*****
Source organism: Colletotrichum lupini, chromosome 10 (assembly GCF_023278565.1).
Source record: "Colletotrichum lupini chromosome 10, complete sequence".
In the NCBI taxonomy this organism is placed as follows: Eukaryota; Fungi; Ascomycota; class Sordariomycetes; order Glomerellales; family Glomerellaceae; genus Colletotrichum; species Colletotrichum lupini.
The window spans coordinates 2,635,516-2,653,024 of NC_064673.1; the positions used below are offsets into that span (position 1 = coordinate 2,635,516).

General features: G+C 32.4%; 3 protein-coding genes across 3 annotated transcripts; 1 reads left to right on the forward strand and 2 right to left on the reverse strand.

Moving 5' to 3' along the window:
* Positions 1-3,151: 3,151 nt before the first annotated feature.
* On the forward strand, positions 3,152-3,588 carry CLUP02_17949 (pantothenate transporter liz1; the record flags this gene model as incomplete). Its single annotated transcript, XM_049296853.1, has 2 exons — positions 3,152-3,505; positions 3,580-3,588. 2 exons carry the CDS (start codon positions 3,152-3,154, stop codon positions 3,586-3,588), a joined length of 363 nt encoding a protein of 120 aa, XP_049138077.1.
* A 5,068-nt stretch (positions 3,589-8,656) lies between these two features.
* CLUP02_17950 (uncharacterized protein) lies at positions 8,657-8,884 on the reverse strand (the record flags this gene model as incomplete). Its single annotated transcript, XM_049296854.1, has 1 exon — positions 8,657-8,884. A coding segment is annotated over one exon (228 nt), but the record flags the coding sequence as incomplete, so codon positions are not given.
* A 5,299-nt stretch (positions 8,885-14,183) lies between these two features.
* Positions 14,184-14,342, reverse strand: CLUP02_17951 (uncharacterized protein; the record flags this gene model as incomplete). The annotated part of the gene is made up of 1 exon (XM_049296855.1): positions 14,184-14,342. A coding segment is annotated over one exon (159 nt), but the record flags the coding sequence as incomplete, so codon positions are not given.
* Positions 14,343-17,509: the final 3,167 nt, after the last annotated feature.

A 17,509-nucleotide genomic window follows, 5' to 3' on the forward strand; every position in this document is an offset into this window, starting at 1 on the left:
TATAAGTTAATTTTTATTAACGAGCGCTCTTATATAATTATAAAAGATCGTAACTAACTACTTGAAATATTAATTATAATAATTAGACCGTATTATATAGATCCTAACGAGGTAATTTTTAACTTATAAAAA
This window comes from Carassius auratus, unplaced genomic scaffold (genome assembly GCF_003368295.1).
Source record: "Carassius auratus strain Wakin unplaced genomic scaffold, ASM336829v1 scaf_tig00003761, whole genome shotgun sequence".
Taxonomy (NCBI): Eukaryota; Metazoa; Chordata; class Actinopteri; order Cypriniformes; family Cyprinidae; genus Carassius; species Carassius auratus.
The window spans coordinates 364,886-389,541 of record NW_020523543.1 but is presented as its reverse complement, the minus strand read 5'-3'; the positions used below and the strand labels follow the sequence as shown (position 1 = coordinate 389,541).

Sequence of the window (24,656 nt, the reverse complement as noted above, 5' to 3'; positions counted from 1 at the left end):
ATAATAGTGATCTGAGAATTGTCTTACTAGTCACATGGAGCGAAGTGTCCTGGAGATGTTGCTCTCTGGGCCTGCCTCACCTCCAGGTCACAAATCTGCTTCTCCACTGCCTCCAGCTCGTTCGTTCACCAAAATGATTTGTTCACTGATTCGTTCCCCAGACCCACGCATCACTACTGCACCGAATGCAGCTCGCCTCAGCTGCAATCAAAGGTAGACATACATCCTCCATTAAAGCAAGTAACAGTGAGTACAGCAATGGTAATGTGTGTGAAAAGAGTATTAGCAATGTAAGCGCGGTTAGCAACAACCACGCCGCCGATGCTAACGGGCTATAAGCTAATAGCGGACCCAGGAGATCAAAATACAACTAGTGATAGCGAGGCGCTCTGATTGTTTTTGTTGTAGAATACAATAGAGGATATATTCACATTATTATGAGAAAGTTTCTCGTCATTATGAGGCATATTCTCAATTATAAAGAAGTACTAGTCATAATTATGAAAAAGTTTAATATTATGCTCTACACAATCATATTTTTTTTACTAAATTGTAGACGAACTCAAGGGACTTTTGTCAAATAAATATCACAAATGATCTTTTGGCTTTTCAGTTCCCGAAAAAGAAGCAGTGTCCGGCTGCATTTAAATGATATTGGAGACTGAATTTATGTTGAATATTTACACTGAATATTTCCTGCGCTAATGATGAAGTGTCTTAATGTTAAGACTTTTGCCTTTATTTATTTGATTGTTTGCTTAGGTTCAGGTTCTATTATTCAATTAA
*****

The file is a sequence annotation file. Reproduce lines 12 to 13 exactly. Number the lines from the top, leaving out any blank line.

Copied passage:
* Positions 14,184-14,342, reverse strand: CLUP02_17951 (uncharacterized protein; the record flags this gene model as incomplete). The annotated part of the gene is made up of 1 exon (XM_049296855.1): positions 14,184-14,342. A coding segment is annotated over one exon (159 nt), but the record flags the coding sequence as incomplete, so codon positions are not given.
* Positions 14,343-17,509: the final 3,167 nt, after the last annotated feature.